Trade policy tends to focus on multinationals and small businesses, but mid- market companies represent an untapped source of American exports.
The trade debate in Washington is rife with new studies and changing political alliances that either support or thwart the pending trade agreement with Asia, fast-track authority and the future of the Export-Import Bank. Missing in all this drama is an awareness that too few U.S. firms even take advantage of lower trade barriers, at least when it comes to exporting. Easing global trade barriers makes sense, but only if it benefits more than the same stable of companies.
To be fair, the number of firms exporting is on the rise, reaching more than 300,000 in 2012. However, for communities and workers to experience the benefits of good jobs created by exports, the U.S. needs more firms to participate in global trade.
Just 5 percent of U.S. firms with employees are currently exporting. Of the 302,000 firms that do sell a product abroad, fewer than 200,000 are exporting year after year. This implies that many firms may not have the resources to export consistently — or they are simply reacting to global opportunities rather than integrating international markets into their business. Furthermore, most firms export to only one country, whereas the U.S. has free-trade agreements with 20 nations, meaning that firms may be missing opportunities to expand their activities to new markets.
To date, policies to boost exports are focused on sustaining the practices of our country’s largest firms or shoehorning our smallest firms into the global market. Small firms of less than 100 employees comprise 92 percent of all American exporters, but they generate just a quarter of all export sales. Mid-sized firms, meanwhile, account for less than a tenth of exports, despite representing a third of U.S. output. Thus, mid-sized, middle-market firms offer the greatest potential to expand exports and ensure broader benefits from future trade agreements.
Yet despite this potential, just 40 percent of mid-market companies make exporting part of their business model, according to a recent study from the National Center for the Middle Market (NCMM) and the Brookings Institution. With $10 million to $1 billion in revenues, these mid-market companies have the capacity to invest in exports and absorb some risks from entering the international marketplace.
Mid-market firms that export perform better than their peers. Whether in manufacturing or services, exporters tend to generate stronger revenues and overall growth — and report strategic and operational benefits from global engagement. For example, four out of 10 mid-market executives who took part in an NCMM survey said going international has made them better competitors in the U.S. Citing research and development costs on the road bikes his company sells around the world, Trek CEO John Burke told the survey, “If I bring out that product just in the U.S., I can leverage the cost over only x number of units. But if I’m selling that product globally, I can leverage over global markets.”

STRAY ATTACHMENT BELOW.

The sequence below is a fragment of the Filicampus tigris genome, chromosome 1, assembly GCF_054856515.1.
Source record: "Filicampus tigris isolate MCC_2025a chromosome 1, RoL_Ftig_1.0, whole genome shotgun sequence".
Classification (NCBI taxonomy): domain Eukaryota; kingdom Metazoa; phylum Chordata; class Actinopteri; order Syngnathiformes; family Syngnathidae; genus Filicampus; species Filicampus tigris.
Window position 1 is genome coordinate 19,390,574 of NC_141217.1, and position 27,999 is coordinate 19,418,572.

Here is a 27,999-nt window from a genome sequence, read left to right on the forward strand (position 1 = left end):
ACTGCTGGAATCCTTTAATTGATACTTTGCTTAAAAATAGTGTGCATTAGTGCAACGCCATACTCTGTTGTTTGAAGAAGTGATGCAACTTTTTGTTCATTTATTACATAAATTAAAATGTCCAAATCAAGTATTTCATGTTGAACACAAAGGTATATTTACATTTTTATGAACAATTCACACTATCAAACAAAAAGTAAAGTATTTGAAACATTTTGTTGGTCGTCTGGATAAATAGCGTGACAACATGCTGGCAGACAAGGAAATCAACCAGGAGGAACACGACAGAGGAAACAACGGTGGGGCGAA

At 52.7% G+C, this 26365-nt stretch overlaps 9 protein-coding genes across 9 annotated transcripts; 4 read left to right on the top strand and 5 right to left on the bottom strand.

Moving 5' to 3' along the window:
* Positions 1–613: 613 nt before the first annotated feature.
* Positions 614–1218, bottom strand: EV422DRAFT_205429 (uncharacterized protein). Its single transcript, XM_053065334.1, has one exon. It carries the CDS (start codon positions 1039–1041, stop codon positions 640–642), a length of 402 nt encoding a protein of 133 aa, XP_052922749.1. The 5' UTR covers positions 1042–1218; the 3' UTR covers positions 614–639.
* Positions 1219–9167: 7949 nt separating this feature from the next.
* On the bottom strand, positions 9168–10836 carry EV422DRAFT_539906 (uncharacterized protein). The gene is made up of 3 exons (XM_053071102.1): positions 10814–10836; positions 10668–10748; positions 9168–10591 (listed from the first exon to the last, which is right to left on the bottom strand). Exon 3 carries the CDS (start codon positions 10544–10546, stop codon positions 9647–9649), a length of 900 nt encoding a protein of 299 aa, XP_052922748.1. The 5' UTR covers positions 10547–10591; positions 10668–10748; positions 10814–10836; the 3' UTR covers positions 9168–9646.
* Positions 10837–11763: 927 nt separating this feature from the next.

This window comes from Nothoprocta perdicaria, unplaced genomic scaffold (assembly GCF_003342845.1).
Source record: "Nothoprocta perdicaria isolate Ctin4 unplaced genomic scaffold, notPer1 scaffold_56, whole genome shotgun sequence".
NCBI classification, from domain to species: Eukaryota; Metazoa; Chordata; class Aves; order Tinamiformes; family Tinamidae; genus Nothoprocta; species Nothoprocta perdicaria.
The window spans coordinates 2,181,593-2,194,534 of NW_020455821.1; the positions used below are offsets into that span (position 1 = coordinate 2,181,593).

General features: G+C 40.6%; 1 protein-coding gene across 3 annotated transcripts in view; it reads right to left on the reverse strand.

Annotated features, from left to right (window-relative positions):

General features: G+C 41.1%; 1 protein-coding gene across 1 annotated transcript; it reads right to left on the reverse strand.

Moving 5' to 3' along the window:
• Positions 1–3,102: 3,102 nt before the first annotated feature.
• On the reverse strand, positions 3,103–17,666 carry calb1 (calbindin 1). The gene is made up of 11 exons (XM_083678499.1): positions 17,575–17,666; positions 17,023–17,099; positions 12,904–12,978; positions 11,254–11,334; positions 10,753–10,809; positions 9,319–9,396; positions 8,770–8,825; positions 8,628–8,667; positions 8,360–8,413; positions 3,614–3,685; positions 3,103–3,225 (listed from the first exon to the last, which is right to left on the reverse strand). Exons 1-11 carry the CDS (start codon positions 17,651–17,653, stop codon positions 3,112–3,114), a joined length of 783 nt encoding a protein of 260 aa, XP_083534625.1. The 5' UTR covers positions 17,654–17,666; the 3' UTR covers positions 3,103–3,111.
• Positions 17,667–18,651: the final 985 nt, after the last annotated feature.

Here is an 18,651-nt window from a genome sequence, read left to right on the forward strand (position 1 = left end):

For cities and metro areas that are home to many mid-sized firms, firm expansion through global sales is a tangible way of ensuring that hometown employers continue to innovate and grow in a fast-changing, hyperconnected global economy.
So what has worked?
First, the top executives of mid-sized exporters are making a conscientious decision to act globally. Taylor Guitars, a high-end manufacturer of acoustic guitars in the San Diego area, made a series of strategic actions over the past two decades to transition from being an unintentional exporter to ultimately opening its own distribution warehouse in the Netherlands in 2010. After making some early bets on the right talent, time and resources, measurement-equipment maker INFICON of Syracuse, N.Y. is in the middle of a $13 million expansion of its manufacturing facility to keep up with the global demand for its tools and instruments. These companies have also used distributors and other supply-chain partners to help make new customer connections abroad.
Second, U.S. metro areas are targeting mid-market firms in their export strategies. After several years of designing and executing strategies to expand trade, many of the 28 metro areas involved in the Global Cities Initiative — a joint project of the Brookings Institution and JPMorgan Chase — have prioritized outreach to firms with proven products and capacity to play on the global stage. Business, economic development, government and other regional leaders can help mid-market firms succeed by connecting them to the right export services and making those services and other programs — like freight investments and MBA talent — more coordinated and transparent.
In the NCMM survey, mid-market firms cited the need for talent, capital and leadership commitment as essential to entering the global marketplace. As Washington finalizes negotiations on the Trans-Pacific Partnership, the dealmakers should not forget that trade agreements are only as good as their use. To maximize trade, the U.S. also needs to open up the pipeline of firms — especially mid-market firms — doing business abroad.
Amy Liu is a Senior Fellow and Co-director of the Brookings Metropolitan Policy Program.